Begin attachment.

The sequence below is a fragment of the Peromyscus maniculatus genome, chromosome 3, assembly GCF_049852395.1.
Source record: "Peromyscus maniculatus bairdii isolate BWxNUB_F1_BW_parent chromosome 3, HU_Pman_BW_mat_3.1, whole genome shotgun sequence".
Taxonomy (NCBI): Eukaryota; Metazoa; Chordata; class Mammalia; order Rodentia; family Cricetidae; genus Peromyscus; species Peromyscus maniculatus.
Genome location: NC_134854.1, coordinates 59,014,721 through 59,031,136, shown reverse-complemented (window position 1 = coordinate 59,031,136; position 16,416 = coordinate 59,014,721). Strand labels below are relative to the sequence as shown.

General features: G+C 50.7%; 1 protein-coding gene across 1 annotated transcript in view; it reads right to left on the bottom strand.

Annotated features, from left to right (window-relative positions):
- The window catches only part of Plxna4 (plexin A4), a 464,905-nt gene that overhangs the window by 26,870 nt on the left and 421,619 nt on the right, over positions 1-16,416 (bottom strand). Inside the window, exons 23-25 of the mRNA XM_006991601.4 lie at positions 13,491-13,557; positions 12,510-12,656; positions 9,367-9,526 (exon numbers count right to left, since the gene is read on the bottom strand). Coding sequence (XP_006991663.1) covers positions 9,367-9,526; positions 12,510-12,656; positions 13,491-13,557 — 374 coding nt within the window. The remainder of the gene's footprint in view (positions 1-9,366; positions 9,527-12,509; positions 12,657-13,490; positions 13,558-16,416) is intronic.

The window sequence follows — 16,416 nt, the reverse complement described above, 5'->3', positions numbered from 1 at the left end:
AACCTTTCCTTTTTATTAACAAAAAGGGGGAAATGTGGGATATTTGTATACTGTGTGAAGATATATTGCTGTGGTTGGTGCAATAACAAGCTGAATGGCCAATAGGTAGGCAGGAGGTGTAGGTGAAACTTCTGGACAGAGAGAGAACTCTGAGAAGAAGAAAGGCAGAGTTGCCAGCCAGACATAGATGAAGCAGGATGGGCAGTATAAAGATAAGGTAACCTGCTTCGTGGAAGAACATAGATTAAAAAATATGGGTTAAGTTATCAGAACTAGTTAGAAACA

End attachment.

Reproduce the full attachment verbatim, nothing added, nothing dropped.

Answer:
The sequence below is a fragment of the Peromyscus maniculatus genome, chromosome 3, assembly GCF_049852395.1.
Source record: "Peromyscus maniculatus bairdii isolate BWxNUB_F1_BW_parent chromosome 3, HU_Pman_BW_mat_3.1, whole genome shotgun sequence".
Taxonomy (NCBI): Eukaryota; Metazoa; Chordata; class Mammalia; order Rodentia; family Cricetidae; genus Peromyscus; species Peromyscus maniculatus.
Genome location: NC_134854.1, coordinates 59,014,721 through 59,031,136, shown reverse-complemented (window position 1 = coordinate 59,031,136; position 16,416 = coordinate 59,014,721). Strand labels below are relative to the sequence as shown.

General features: G+C 50.7%; 1 protein-coding gene across 1 annotated transcript in view; it reads right to left on the bottom strand.

Annotated features, from left to right (window-relative positions):
- The window catches only part of Plxna4 (plexin A4), a 464,905-nt gene that overhangs the window by 26,870 nt on the left and 421,619 nt on the right, over positions 1-16,416 (bottom strand). Inside the window, exons 23-25 of the mRNA XM_006991601.4 lie at positions 13,491-13,557; positions 12,510-12,656; positions 9,367-9,526 (exon numbers count right to left, since the gene is read on the bottom strand). Coding sequence (XP_006991663.1) covers positions 9,367-9,526; positions 12,510-12,656; positions 13,491-13,557 — 374 coding nt within the window. The remainder of the gene's footprint in view (positions 1-9,366; positions 9,527-12,509; positions 12,657-13,490; positions 13,558-16,416) is intronic.

The window sequence follows — 16,416 nt, the reverse complement described above, 5'->3', positions numbered from 1 at the left end:
AACCTTTCCTTTTTATTAACAAAAAGGGGGAAATGTGGGATATTTGTATACTGTGTGAAGATATATTGCTGTGGTTGGTGCAATAACAAGCTGAATGGCCAATAGGTAGGCAGGAGGTGTAGGTGAAACTTCTGGACAGAGAGAGAACTCTGAGAAGAAGAAAGGCAGAGTTGCCAGCCAGACATAGATGAAGCAGGATGGGCAGTATAAAGATAAGGTAACCTGCTTCGTGGAAGAACATAGATTAAAAAATATGGGTTAAGTTATCAGAACTAGTTAGAAACA